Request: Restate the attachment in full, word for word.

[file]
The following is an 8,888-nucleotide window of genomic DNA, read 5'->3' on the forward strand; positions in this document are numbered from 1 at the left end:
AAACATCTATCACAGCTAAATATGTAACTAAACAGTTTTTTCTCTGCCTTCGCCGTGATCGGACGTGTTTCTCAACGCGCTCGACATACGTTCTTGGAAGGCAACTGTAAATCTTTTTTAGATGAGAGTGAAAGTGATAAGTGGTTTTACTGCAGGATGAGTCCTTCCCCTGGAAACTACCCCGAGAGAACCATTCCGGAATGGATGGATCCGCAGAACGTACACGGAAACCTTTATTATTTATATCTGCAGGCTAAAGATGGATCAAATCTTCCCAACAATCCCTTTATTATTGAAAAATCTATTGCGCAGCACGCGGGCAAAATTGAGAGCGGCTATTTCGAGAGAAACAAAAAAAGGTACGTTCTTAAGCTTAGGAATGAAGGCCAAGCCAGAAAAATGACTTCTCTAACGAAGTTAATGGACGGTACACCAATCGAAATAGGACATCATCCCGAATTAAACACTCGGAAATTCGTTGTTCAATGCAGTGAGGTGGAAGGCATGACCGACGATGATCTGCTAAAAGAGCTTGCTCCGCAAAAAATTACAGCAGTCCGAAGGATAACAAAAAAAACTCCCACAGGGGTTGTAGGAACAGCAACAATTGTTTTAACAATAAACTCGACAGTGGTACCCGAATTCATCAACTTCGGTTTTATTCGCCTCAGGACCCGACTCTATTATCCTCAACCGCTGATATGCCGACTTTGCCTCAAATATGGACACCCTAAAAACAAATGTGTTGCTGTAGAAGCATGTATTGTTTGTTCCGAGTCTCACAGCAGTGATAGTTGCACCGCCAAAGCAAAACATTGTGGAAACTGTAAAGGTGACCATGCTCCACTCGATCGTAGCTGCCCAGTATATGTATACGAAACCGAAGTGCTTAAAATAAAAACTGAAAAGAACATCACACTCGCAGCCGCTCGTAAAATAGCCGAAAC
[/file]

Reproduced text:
The following is an 8,888-nucleotide window of genomic DNA, read 5'->3' on the forward strand; positions in this document are numbered from 1 at the left end:
AAACATCTATCACAGCTAAATATGTAACTAAACAGTTTTTTCTCTGCCTTCGCCGTGATCGGACGTGTTTCTCAACGCGCTCGACATACGTTCTTGGAAGGCAACTGTAAATCTTTTTTAGATGAGAGTGAAAGTGATAAGTGGTTTTACTGCAGGATGAGTCCTTCCCCTGGAAACTACCCCGAGAGAACCATTCCGGAATGGATGGATCCGCAGAACGTACACGGAAACCTTTATTATTTATATCTGCAGGCTAAAGATGGATCAAATCTTCCCAACAATCCCTTTATTATTGAAAAATCTATTGCGCAGCACGCGGGCAAAATTGAGAGCGGCTATTTCGAGAGAAACAAAAAAAGGTACGTTCTTAAGCTTAGGAATGAAGGCCAAGCCAGAAAAATGACTTCTCTAACGAAGTTAATGGACGGTACACCAATCGAAATAGGACATCATCCCGAATTAAACACTCGGAAATTCGTTGTTCAATGCAGTGAGGTGGAAGGCATGACCGACGATGATCTGCTAAAAGAGCTTGCTCCGCAAAAAATTACAGCAGTCCGAAGGATAACAAAAAAAACTCCCACAGGGGTTGTAGGAACAGCAACAATTGTTTTAACAATAAACTCGACAGTGGTACCCGAATTCATCAACTTCGGTTTTATTCGCCTCAGGACCCGACTCTATTATCCTCAACCGCTGATATGCCGACTTTGCCTCAAATATGGACACCCTAAAAACAAATGTGTTGCTGTAGAAGCATGTATTGTTTGTTCCGAGTCTCACAGCAGTGATAGTTGCACCGCCAAAGCAAAACATTGTGGAAACTGTAAAGGTGACCATGCTCCACTCGATCGTAGCTGCCCAGTATATGTATACGAAACCGAAGTGCTTAAAATAAAAACTGAAAAGAACATCACACTCGCAGCCGCTCGTAAAATAGCCGAAAC